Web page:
Across the United Kingdom, the prevalence of liver disease deaths is higher among men than in women. In England and Wales, Scotland and Northern Ireland the mortality rate from liver disease has been significantly and consistently higher among men. The same gender difference is also found in the prevalence of liver cirrhosis in the UK.
In 2016/17, there were almost 61.3 thousand hospital admissions in England due to alcohol-related liver diseases. This figure has been increasing year-on-year since 2007. In Scotland, there were approximately 7.5 thousand admissions due to alcoholic liver disease. Though this number has also climbed over the previous decade, it has risen at a slower rate than in England. The age group that had the most alcoholic liver disease deaths were those aged 55 to 59 years in both England and Scotland.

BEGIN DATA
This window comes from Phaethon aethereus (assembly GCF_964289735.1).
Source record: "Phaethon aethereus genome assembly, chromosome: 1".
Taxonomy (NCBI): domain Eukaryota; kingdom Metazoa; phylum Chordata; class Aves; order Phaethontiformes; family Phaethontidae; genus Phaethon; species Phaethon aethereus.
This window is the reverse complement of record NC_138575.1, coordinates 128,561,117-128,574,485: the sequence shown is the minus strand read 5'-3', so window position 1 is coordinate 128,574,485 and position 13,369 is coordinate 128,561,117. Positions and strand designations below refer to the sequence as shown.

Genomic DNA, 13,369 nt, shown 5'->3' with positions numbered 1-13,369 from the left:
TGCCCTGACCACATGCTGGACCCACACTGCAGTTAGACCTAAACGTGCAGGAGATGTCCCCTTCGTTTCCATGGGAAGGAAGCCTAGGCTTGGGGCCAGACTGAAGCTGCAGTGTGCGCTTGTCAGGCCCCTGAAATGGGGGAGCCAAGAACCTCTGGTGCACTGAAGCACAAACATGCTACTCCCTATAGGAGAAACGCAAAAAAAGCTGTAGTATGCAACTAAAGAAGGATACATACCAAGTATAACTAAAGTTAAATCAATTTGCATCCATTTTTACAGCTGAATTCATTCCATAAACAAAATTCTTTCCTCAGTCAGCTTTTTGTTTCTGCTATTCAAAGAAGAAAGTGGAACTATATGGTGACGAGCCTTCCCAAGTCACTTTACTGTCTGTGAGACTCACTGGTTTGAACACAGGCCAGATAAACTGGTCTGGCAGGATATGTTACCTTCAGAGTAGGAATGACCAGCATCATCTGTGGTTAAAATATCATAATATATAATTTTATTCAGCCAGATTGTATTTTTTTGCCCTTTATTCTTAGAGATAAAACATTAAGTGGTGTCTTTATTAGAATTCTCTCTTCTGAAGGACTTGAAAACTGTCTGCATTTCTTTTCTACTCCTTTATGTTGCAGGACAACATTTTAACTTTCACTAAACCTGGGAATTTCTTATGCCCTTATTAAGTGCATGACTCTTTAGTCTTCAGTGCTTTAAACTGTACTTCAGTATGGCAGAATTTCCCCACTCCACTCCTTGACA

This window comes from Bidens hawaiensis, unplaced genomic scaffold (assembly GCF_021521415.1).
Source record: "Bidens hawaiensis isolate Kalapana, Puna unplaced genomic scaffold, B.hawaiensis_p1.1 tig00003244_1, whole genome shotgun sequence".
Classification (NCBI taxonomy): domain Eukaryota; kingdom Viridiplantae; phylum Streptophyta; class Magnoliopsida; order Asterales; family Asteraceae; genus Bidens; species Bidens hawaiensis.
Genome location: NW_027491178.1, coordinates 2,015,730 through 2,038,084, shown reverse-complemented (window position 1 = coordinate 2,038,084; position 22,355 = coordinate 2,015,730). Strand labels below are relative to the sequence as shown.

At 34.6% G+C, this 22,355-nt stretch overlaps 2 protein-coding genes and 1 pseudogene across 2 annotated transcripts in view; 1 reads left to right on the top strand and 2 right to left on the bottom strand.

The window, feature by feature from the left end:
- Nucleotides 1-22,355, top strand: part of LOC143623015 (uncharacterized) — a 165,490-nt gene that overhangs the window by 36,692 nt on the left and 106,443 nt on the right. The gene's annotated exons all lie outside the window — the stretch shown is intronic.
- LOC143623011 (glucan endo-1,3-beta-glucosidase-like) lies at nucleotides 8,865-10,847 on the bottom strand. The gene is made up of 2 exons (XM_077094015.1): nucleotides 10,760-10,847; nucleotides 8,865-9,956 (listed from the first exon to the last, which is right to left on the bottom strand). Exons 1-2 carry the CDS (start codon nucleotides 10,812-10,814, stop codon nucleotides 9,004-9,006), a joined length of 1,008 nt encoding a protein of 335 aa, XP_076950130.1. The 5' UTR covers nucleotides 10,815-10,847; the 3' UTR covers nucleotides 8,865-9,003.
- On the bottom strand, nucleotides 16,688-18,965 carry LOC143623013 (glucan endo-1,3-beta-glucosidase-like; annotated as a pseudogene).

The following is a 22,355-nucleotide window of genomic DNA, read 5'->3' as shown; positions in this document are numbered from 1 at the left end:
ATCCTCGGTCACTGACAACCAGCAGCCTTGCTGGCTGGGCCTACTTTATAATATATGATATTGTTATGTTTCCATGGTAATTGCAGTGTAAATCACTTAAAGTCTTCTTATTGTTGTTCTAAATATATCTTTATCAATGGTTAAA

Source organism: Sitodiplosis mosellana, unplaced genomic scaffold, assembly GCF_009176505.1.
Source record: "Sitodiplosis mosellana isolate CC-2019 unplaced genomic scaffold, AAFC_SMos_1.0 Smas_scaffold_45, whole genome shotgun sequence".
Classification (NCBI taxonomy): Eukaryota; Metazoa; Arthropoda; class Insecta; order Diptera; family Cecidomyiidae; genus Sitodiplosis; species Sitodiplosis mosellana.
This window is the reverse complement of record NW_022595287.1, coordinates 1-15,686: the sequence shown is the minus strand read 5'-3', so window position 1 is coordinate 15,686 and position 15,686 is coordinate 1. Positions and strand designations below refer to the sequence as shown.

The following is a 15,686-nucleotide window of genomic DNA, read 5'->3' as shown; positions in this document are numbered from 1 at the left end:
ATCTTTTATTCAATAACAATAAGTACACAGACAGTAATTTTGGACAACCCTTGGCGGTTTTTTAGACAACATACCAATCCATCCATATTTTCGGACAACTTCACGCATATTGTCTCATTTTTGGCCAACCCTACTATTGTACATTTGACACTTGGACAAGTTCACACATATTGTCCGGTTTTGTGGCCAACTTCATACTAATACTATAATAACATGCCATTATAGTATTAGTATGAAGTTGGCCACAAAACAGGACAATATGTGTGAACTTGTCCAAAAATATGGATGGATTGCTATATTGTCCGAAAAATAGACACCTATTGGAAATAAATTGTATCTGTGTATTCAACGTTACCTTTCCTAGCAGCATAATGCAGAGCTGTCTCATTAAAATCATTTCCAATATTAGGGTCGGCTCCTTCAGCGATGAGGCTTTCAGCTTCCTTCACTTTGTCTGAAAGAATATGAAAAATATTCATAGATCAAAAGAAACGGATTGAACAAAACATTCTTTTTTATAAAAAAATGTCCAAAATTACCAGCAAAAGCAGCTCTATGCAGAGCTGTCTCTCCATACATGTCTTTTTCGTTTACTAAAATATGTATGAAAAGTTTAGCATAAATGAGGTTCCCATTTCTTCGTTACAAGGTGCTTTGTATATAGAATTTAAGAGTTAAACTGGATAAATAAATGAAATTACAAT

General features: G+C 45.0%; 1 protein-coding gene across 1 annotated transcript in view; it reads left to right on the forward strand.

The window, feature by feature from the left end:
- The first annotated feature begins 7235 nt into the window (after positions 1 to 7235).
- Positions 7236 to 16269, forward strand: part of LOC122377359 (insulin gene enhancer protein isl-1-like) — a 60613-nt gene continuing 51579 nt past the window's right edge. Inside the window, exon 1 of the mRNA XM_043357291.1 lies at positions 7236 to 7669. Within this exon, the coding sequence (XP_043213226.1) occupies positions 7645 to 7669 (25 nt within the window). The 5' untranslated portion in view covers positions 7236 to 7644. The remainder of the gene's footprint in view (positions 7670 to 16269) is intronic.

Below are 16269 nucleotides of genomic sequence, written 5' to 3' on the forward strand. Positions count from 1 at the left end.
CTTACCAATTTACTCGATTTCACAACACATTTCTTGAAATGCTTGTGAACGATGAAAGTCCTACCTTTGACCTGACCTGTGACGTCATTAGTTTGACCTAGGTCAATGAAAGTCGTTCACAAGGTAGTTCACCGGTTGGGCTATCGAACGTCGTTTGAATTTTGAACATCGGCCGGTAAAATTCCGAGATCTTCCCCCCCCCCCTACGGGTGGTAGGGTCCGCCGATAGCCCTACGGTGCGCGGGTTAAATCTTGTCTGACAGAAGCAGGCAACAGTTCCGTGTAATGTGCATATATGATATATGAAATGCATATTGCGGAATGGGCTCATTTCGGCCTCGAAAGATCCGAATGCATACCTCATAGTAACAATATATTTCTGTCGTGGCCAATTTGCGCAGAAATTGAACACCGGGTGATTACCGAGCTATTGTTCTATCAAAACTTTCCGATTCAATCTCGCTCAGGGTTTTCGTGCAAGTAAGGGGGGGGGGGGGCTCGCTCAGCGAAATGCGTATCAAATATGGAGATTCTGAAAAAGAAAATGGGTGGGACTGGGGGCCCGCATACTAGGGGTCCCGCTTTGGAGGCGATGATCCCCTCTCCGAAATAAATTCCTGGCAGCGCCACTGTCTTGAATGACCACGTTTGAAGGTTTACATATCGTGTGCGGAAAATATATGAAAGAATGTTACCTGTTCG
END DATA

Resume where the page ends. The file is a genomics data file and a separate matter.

In the UK, there were 422 individuals on the liver transplant list as of March 2019, the majority of whom were living in England. However, 962 liver transplants were carried out in the UK in 2018/19, 779 of which took place in England. This meant the UK had a rate of 16 liver transplants per million population in 2018, the twelfth highest rate in Europe
There were nearly five thousand new cases of liver cancer diagnosed in England in 2017, while in the same year six hundred cases were diagnosed in Scotland. In England, only 34 percent of those aged 15 to 44 years survived for five years after being diagnosed with liver cancer, with the survival rate declining in the subsequent older age groups. In Scotland the mortality rate from liver cancer was higher among males compared to females. The mortality rate for men was 14.2 deaths per 100,000 population, whereas 9.2 women per 100,000 died from liver cancer. For both genders the rate has been increasing since 2000.